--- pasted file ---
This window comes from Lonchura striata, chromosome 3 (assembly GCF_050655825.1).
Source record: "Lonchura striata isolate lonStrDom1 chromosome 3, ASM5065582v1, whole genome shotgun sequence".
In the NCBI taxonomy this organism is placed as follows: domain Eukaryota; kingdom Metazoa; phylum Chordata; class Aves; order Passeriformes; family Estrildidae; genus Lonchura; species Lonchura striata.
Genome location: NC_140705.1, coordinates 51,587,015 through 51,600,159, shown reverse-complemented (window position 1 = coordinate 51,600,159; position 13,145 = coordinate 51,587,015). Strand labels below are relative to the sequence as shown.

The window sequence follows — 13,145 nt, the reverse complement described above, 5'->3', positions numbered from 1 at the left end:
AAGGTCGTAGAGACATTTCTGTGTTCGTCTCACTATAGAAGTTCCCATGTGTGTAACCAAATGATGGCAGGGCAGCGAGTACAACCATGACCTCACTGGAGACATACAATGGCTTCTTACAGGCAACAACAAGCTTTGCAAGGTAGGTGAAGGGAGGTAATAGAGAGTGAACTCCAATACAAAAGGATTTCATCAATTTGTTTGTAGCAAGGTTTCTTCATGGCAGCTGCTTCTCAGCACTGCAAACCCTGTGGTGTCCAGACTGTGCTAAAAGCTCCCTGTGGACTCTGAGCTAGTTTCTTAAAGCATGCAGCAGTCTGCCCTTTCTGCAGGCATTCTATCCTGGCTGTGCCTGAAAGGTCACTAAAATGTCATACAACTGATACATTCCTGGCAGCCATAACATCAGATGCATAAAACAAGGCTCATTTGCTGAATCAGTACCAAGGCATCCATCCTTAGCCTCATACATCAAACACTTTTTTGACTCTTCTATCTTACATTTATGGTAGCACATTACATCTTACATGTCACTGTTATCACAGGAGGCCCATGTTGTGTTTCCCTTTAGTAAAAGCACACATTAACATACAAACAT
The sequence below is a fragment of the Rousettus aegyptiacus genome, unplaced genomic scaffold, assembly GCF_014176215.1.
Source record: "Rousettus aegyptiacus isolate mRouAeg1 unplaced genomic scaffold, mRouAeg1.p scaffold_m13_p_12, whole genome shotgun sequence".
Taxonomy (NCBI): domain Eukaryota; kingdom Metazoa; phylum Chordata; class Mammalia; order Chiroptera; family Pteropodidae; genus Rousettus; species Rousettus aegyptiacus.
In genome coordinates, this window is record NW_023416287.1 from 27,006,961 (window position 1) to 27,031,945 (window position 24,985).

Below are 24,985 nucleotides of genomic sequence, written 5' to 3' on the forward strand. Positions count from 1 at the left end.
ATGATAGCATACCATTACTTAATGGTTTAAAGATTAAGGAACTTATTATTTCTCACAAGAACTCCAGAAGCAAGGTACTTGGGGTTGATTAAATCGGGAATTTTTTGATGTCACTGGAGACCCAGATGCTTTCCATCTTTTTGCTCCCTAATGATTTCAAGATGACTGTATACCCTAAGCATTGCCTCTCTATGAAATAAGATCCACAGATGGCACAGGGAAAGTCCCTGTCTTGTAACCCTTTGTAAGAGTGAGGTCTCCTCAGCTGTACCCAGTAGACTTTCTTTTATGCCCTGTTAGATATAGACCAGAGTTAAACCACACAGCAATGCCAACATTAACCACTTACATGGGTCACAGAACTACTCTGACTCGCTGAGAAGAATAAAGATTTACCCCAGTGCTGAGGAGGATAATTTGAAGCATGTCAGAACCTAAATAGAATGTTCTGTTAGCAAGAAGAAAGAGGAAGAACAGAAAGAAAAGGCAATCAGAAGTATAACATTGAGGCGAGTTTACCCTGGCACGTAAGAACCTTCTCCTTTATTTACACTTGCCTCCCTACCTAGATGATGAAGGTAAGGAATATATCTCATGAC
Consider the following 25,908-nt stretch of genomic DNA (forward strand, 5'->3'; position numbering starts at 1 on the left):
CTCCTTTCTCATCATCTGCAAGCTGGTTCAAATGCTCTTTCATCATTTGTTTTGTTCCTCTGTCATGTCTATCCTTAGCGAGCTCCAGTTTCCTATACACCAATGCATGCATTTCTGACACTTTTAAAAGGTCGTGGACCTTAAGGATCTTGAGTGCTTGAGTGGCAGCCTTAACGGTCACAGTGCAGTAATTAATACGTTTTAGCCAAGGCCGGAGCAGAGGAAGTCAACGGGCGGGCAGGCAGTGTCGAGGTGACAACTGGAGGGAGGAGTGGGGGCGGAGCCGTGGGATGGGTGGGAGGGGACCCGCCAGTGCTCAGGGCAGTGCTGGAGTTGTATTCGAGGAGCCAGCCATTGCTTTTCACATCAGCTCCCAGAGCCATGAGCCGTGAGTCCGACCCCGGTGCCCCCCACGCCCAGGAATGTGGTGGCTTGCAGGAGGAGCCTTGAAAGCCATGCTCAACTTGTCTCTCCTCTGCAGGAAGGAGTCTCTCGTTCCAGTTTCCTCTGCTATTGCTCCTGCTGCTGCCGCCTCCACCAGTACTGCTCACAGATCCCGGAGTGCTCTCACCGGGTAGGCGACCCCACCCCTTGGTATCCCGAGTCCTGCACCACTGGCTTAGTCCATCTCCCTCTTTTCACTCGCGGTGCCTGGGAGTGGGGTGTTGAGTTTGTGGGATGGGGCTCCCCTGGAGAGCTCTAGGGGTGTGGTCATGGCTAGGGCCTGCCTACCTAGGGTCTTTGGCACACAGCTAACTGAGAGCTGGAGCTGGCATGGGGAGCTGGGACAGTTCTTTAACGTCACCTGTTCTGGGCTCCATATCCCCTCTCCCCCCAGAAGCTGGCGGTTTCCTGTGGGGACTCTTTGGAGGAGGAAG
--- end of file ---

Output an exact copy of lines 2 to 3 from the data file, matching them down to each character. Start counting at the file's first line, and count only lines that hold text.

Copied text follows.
Source record: "Lonchura striata isolate lonStrDom1 chromosome 3, ASM5065582v1, whole genome shotgun sequence".
In the NCBI taxonomy this organism is placed as follows: domain Eukaryota; kingdom Metazoa; phylum Chordata; class Aves; order Passeriformes; family Estrildidae; genus Lonchura; species Lonchura striata.